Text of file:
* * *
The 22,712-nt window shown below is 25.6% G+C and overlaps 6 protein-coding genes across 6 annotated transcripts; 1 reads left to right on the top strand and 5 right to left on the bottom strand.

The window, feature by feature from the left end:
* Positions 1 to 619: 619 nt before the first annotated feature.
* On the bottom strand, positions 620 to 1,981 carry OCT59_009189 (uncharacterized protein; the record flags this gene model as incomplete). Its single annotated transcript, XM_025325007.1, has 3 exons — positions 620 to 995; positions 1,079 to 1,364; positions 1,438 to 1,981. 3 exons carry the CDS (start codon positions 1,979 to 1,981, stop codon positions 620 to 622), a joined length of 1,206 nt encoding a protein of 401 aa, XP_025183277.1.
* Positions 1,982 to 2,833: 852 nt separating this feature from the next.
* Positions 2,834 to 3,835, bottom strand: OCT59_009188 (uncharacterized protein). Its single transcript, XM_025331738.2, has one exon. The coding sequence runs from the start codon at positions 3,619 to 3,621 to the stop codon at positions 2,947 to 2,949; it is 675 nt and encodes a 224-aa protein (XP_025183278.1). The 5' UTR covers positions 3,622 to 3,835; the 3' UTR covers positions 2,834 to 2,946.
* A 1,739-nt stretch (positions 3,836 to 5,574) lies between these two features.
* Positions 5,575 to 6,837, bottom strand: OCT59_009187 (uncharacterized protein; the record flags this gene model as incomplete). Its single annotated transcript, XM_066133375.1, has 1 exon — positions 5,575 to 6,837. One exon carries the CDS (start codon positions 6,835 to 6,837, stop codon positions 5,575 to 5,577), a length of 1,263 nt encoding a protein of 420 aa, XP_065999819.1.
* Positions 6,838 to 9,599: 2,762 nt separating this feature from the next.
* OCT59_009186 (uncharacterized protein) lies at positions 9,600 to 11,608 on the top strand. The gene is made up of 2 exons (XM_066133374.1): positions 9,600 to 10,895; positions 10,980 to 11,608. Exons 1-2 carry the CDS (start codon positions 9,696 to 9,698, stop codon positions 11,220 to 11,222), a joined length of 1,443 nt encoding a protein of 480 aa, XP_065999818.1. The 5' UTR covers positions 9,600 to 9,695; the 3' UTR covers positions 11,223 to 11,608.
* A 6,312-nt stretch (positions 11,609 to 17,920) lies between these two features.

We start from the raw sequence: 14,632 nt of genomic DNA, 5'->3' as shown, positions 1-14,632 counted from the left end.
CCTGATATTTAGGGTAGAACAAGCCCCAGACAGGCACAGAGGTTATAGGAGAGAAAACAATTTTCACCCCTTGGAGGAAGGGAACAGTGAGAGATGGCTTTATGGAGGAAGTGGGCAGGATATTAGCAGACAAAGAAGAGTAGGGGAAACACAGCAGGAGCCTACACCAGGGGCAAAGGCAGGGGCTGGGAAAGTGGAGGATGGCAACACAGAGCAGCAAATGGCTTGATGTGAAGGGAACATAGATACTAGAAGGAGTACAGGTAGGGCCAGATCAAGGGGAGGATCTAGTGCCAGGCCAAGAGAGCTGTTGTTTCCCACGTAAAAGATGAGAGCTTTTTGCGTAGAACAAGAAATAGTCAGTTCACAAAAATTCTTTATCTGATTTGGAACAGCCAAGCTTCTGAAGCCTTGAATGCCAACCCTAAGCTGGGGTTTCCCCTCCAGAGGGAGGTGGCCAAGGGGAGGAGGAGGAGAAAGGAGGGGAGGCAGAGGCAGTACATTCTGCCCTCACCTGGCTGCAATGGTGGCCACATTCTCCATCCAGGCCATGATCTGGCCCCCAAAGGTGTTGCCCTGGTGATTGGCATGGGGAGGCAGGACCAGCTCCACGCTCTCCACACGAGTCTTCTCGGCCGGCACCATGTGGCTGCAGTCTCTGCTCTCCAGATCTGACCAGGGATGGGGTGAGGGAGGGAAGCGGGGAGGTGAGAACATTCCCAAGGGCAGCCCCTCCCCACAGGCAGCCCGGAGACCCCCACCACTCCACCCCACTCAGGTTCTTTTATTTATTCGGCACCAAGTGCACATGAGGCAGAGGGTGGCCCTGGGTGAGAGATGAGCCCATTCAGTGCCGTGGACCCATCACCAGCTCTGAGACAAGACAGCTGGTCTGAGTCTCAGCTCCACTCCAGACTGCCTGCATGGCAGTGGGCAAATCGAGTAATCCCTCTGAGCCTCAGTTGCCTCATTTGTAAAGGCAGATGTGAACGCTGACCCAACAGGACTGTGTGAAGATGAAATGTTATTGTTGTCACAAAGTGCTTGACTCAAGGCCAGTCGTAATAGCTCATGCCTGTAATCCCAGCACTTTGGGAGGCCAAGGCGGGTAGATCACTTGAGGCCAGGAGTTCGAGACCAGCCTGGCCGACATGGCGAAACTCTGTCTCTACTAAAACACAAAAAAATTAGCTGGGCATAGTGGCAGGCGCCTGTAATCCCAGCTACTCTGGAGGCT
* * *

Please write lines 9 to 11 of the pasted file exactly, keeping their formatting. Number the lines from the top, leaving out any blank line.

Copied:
* Positions 6,838 to 9,599: 2,762 nt separating this feature from the next.
* OCT59_009186 (uncharacterized protein) lies at positions 9,600 to 11,608 on the top strand. The gene is made up of 2 exons (XM_066133374.1): positions 9,600 to 10,895; positions 10,980 to 11,608. Exons 1-2 carry the CDS (start codon positions 9,696 to 9,698, stop codon positions 11,220 to 11,222), a joined length of 1,443 nt encoding a protein of 480 aa, XP_065999818.1. The 5' UTR covers positions 9,600 to 9,695; the 3' UTR covers positions 11,223 to 11,608.
* A 6,312-nt stretch (positions 11,609 to 17,920) lies between these two features.